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Color Me Badd

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Don't be fooled: these guys are street. Their hair care products were purchased from a Rolling 60s Crip named Sliv.

“To the heart, tick, tock, you don't stop, stop! To the heart, tick, tock, you don't stop, stop!”

~ Color Me Badd on ...something. Sex, maybe?

Color Me Badd was an R&B quartet that wrote songs during the early 1990s, an era widely considered the low point of R&B. And Color Me Badd are the reason why.

For inexplicable reasons, their biggest hit single, I Wanna Sex You Up, was wildly popular, even though future generations would eventually realize that this is perhaps the douchiest thing one can say to a woman. There are absolutely no situations in which one can say this phrase to a woman and subsequently have sex with her. Well, unless she's already been paid for the entire hour up front, and she has a keen sense of professional ethics. So, one situation.

Color Me Badd's rise to fame, and fall into obscurity, was brief, intense, and pointless - not entirely unlike the sex that formed the subject matter of most of their songs. Today, all four members of the group make a living entirely off the proceeds of VH-1 "Where are they now" shows, which depict them making a living entirely off the proceeds of VH-1 "Where are they now" shows.



Although some would claim that the racial tolerance fad was about social harmony, it was really about orange pants.

Color Me Badd began with a concept. In the late '80s, racial tolerance became a brief fad. A fad, for those of you who are younger, was something like an Internet meme: something constantly repeated, but ultimately stupid. If you're wondering why racial tolerance is not a meme, it's because it burned out when it was a fad.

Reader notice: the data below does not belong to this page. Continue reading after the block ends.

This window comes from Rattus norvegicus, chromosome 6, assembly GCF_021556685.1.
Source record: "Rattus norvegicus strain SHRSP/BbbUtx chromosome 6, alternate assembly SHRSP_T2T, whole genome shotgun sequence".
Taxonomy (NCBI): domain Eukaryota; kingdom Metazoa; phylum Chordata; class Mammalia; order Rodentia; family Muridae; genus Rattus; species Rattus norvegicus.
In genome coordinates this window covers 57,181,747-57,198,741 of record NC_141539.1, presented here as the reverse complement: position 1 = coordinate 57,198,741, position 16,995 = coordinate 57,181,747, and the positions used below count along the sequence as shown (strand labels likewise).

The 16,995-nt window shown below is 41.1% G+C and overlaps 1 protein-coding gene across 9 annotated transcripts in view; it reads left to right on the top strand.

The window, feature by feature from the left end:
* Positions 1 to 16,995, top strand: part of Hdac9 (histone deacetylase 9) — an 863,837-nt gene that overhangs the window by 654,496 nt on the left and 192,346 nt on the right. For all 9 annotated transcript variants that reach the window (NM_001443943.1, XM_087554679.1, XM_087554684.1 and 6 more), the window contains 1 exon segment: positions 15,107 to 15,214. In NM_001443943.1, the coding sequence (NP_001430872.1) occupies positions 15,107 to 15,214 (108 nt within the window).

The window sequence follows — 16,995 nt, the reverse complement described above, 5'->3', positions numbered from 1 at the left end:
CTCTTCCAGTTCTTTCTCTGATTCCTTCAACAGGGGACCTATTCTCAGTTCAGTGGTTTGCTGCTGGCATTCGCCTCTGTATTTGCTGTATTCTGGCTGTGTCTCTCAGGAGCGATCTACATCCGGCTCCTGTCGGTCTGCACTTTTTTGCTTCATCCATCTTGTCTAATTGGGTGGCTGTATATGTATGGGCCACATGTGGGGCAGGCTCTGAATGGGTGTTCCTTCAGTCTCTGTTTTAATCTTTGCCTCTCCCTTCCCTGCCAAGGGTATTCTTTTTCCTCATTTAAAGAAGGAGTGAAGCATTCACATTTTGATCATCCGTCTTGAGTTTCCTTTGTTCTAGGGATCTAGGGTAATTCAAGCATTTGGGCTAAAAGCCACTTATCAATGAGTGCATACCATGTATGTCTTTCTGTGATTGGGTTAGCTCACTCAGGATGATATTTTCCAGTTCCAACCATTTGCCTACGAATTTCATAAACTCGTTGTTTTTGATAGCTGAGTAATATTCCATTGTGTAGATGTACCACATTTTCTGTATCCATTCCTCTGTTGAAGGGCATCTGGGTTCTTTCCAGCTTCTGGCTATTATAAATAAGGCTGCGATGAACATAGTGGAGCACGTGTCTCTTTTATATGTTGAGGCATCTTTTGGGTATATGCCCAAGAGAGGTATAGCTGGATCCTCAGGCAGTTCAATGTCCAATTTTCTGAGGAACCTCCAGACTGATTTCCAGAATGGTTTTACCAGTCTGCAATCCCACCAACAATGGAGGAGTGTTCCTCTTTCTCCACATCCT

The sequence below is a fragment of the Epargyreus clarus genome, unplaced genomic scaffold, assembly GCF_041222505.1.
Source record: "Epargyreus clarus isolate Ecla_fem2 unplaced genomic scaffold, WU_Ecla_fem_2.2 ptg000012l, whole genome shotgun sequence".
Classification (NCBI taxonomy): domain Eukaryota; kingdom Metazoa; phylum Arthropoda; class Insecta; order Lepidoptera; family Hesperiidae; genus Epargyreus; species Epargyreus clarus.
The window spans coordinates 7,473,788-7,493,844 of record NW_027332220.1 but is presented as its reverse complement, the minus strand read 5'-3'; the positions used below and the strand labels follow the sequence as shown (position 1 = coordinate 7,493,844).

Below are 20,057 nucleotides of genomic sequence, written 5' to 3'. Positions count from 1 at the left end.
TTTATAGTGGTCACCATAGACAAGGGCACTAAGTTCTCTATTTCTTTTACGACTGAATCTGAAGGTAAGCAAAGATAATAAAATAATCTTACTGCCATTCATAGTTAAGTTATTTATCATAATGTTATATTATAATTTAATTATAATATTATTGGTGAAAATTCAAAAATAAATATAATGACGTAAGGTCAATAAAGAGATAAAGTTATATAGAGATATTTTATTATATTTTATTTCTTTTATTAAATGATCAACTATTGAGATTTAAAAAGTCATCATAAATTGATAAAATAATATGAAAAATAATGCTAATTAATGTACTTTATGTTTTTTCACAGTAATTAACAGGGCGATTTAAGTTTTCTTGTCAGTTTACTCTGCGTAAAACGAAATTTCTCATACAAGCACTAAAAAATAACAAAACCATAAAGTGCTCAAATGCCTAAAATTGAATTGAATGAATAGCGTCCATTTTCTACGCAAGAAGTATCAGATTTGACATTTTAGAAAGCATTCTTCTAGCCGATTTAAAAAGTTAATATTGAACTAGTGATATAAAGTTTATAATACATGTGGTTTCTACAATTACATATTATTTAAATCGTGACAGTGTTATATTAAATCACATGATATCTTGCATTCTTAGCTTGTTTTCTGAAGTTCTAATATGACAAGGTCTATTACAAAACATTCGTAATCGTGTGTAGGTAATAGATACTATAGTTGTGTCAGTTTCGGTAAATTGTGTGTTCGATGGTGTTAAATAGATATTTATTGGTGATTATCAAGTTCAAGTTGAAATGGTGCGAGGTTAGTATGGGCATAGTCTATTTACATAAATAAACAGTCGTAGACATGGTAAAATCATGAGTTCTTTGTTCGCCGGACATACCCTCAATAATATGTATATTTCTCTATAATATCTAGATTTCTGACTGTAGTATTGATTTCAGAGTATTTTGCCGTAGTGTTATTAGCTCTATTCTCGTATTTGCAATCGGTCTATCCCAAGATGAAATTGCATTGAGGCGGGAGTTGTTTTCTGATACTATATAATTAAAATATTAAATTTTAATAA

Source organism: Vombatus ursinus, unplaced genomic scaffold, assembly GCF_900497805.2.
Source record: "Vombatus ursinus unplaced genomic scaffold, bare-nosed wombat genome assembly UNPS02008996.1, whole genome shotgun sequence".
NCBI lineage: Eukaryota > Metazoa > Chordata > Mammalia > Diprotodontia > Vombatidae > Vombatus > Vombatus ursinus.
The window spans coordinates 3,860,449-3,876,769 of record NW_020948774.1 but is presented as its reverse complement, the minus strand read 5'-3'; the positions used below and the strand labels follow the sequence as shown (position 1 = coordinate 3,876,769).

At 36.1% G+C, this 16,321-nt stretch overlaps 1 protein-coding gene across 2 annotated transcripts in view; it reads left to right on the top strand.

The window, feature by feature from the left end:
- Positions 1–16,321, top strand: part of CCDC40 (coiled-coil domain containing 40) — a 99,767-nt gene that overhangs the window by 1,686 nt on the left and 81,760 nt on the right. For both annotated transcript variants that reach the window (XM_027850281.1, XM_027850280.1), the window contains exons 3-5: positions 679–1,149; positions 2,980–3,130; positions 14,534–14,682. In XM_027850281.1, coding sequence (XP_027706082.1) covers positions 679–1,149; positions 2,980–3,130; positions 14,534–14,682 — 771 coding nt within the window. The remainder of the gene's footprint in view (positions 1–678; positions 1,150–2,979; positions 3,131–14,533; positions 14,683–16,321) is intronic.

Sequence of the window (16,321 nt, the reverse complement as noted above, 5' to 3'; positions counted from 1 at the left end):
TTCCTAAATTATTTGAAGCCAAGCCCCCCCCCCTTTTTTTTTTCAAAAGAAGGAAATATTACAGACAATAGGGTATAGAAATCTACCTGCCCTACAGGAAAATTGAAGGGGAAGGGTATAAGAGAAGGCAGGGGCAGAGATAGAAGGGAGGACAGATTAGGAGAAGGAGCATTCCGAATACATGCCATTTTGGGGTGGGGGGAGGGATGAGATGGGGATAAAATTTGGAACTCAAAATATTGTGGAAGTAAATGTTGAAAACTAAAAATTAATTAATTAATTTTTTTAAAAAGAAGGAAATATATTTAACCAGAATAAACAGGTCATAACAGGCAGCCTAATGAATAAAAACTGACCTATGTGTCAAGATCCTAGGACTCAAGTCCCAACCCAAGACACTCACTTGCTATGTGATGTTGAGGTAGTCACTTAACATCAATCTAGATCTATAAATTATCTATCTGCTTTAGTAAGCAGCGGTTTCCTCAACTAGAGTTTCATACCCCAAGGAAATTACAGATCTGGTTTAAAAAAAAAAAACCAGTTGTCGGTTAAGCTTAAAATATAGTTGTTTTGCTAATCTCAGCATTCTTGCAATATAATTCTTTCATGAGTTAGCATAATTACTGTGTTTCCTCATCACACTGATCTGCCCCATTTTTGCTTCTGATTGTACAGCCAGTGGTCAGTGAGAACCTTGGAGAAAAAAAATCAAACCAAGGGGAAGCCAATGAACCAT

At any rate, 1986 was the apex of this fad. Paul McCartney had recently written "Ebony and Ivory" and the lesser-known "Why Don't We Do It in the Road, Even Though You're Black?" Black people routinely dressed in bright primary colors because, apparently, looking like a beach umbrella helped spread the message of racial tolerance. Several major cities unscrewed all the bulbs on their traffic signals to promote colorblindness.

It was against this backdrop that Color Me Badd chose their name. "We sat down and thought, 'Why do we need a color?'," singer Mark Calderon would later explain. "For example, if I was in a coloring book, children would want to color me black. They'd want to define me with that black crayon. Well, I thought... why don't they just color me badd?"

Calderon would later realize that the reason children would color him "black" rather than "badd" was that he was a black guy and that badd is not a color. But it took him a few years.

Incidentally, for those of you who are younger, "badd" does not mean "badly." The band's name doesn't mean "color me, but do it poorly." Rather, "badd" is a word popularized by Michael Jackson, meaning "not bad."

In retrospect, Michael Jackson turned out to be a less than ideal model of racial clarity.

The 1990s

By the early '90s, the racial tolerance fad had faded, and the LAPD had discontinued their temporary policy of hugging passing minorities and resumed their former policy of hitting them with nightsticks. Therefore, Color Me Badd had to scrap an entire album's worth of songs on racial tolerance, including Be The Cream in My Oreo and Dalmatian in a Blender (a song that argued that minority neighborhoods ("black spots") and suburbs ("white spots") should merge into one community, using the unfortunate metaphor of a dalmatian in a blender.)